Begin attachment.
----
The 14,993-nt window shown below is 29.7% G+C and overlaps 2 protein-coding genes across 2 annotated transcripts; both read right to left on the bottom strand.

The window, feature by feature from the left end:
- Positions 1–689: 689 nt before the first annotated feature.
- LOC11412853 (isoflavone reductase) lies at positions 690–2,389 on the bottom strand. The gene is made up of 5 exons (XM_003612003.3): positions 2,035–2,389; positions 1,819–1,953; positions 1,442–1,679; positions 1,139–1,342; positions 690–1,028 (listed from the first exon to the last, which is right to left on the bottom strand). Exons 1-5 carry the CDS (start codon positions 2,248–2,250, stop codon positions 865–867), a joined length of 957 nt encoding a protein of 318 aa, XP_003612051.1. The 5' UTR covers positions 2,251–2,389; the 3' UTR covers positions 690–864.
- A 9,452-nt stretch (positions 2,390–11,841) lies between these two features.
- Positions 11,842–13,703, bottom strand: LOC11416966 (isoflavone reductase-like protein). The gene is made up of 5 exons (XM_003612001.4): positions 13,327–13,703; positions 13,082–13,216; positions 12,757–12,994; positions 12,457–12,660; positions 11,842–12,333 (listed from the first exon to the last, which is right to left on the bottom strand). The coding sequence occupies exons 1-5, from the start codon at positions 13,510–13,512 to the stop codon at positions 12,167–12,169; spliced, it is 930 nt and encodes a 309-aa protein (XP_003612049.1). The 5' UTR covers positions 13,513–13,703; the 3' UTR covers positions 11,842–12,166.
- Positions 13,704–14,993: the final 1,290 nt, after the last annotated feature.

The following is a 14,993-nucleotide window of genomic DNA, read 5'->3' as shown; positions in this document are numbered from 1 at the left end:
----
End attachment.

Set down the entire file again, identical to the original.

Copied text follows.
The 14,993-nt window shown below is 29.7% G+C and overlaps 2 protein-coding genes across 2 annotated transcripts; both read right to left on the bottom strand.

The window, feature by feature from the left end:
- Positions 1–689: 689 nt before the first annotated feature.
- LOC11412853 (isoflavone reductase) lies at positions 690–2,389 on the bottom strand. The gene is made up of 5 exons (XM_003612003.3): positions 2,035–2,389; positions 1,819–1,953; positions 1,442–1,679; positions 1,139–1,342; positions 690–1,028 (listed from the first exon to the last, which is right to left on the bottom strand). Exons 1-5 carry the CDS (start codon positions 2,248–2,250, stop codon positions 865–867), a joined length of 957 nt encoding a protein of 318 aa, XP_003612051.1. The 5' UTR covers positions 2,251–2,389; the 3' UTR covers positions 690–864.
- A 9,452-nt stretch (positions 2,390–11,841) lies between these two features.
- Positions 11,842–13,703, bottom strand: LOC11416966 (isoflavone reductase-like protein). The gene is made up of 5 exons (XM_003612001.4): positions 13,327–13,703; positions 13,082–13,216; positions 12,757–12,994; positions 12,457–12,660; positions 11,842–12,333 (listed from the first exon to the last, which is right to left on the bottom strand). The coding sequence occupies exons 1-5, from the start codon at positions 13,510–13,512 to the stop codon at positions 12,167–12,169; spliced, it is 930 nt and encodes a 309-aa protein (XP_003612049.1). The 5' UTR covers positions 13,513–13,703; the 3' UTR covers positions 11,842–12,166.
- Positions 13,704–14,993: the final 1,290 nt, after the last annotated feature.

The following is a 14,993-nucleotide window of genomic DNA, read 5'->3' as shown; positions in this document are numbered from 1 at the left end: